Catholic Encyclopedia (1913)/Holocaust

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As suggested by its Greek origin (holos "whole", and kaustos "burnt") the word designates an offering entirely consumed by fire, in use among the Jews and some pagan nations of antiquity. As employed in the Vulgate, it corresponds to two Hebrew terms: (1) to holah, literally: "that which goes up", either to the altar to be sacrificed, or to heaven in the sacrificial flame; (2) Kalil, literally: "entire", "perfect", which, as a sacrificial term, is usually a descriptive synonym of holah, and denotes an offering consumed wholly on the altar. At whatever time and by whomsoever offered, holocausts were naturally regarded as the highest, because the most complete, outward expression of man's reverence to God. It is, indeed, true that certain passages of the prophets of Israel have been construed by modern critics into an utter rejection of the offering of sacrifices, the holocausts included; but this position is the outcome of a partial view of the evidence, of the misconception of an attack on abuses as an attack on the institution which they had infected. For details concerning this point, and for a discussion of the place which the same scholars assign to the holah (holocaust) in their theory of the development of the sacrificial system among the Hebrews, see SACRIFICE. The following is a concise statement of the Mosaic Law as contained chiefly in what critics commonly call the Priests' Code, concerning whole burnt-offerings.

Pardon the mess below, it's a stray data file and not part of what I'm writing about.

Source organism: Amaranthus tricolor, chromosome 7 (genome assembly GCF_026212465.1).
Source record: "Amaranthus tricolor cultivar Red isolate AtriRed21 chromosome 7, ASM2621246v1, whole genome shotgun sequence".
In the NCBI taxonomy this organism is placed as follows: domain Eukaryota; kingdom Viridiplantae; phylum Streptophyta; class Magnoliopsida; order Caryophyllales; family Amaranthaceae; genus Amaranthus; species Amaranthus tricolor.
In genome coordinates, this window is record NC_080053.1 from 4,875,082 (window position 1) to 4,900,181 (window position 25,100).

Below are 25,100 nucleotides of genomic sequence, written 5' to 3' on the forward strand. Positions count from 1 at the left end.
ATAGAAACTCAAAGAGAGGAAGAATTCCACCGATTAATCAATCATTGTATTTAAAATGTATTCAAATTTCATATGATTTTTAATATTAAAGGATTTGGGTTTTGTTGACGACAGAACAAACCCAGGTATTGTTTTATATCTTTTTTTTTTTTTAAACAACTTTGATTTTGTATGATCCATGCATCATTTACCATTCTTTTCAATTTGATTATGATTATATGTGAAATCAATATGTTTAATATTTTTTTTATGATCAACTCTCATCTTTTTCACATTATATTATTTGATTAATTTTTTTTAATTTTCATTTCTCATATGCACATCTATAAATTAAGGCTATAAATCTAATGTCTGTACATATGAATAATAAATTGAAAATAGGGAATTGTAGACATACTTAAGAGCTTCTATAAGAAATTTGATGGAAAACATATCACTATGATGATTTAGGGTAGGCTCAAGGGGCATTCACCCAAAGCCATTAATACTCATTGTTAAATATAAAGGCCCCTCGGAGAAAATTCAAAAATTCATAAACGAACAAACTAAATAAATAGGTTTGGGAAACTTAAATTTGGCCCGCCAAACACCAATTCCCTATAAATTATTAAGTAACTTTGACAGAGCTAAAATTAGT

Victims for Holocausts

Only animals could be offered in holocaust; for human victims, which were sacrificed by the Chanaanites and by other peoples, were positively excluded from the legitimate worship of Yahweh (cf. Lev., xviii, 21; xx, 2-5; Deut., xii, 31; etc.). In general, the victims had to be taken either from the herd (young bullocks) or from the flock (sheep or goats); and, to be acceptable, the animal was required to be a male, as the more valuable, and without blemish, as only then worthy of God (Lev., i, 2, 3, 5, 10; xxii, 17 sqq.). In certain cases, however, birds (only turtle-doves or young pigeons) were offered in holocaust (Lev., i, 14; etc.); these birds were usually allowed to the poor as a substitute for the larger and more expensive animals (Lev., v, 7; xii, 8; xiv, 22), and were even directly prescribed in some cases of ceremonial uncleanness (Lev., xv, 14, 15, 29, 30). Game and fishes, which were sacrificed in some pagan worships of Western Asia, were not objects of sacrifice in the Mosaic Law.


Ritual of Holocausts

The principle rites to be carried out in the offering of holocausts, were (1) on the part of the offerer, that he should bring the animal to the door of the tabernacle, impose his hands on its head, slay it to the north of the altar, flay and cut up its carcass, and wash its entrails and legs; (2) on the part of the priest, that he should receive the blood of the victim, sprinkle it about the altar, and burn the offering. In the case of an offering of birds, it was the priest who killed the victims and flung aside as unsuitable their crop and feathers (Lev., i). In public sacrifices, it was also the priest's duty to slay the victims, being assisted on occasions by the Levites. The inspection of the entrails, which played a most important part in the sacrifices of several ancient people, notably of the Phoenicians, had no place in the Mosaic ritual.